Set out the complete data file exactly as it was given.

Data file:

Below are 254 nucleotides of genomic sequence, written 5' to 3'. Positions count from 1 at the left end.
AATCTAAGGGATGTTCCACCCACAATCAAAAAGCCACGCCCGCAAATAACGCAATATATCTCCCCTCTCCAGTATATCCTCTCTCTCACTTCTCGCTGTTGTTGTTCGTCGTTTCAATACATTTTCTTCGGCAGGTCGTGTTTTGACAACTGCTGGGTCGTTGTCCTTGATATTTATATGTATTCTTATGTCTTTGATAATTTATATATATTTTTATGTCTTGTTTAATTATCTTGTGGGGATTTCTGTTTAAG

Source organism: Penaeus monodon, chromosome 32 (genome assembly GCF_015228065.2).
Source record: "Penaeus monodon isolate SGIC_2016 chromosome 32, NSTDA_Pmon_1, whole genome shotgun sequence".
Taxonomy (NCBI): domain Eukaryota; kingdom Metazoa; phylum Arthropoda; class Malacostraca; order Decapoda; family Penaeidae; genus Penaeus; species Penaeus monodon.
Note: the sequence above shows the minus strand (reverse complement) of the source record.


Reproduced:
Below are 254 nucleotides of genomic sequence, written 5' to 3'. Positions count from 1 at the left end.
AATCTAAGGGATGTTCCACCCACAATCAAAAAGCCACGCCCGCAAATAACGCAATATATCTCCCCTCTCCAGTATATCCTCTCTCTCACTTCTCGCTGTTGTTGTTCGTCGTTTCAATACATTTTCTTCGGCAGGTCGTGTTTTGACAACTGCTGGGTCGTTGTCCTTGATATTTATATGTATTCTTATGTCTTTGATAATTTATATATATTTTTATGTCTTGTTTAATTATCTTGTGGGGATTTCTGTTTAAG

Source organism: Penaeus monodon, chromosome 32 (genome assembly GCF_015228065.2).
Source record: "Penaeus monodon isolate SGIC_2016 chromosome 32, NSTDA_Pmon_1, whole genome shotgun sequence".
Taxonomy (NCBI): domain Eukaryota; kingdom Metazoa; phylum Arthropoda; class Malacostraca; order Decapoda; family Penaeidae; genus Penaeus; species Penaeus monodon.
Note: the sequence above shows the minus strand (reverse complement) of the source record.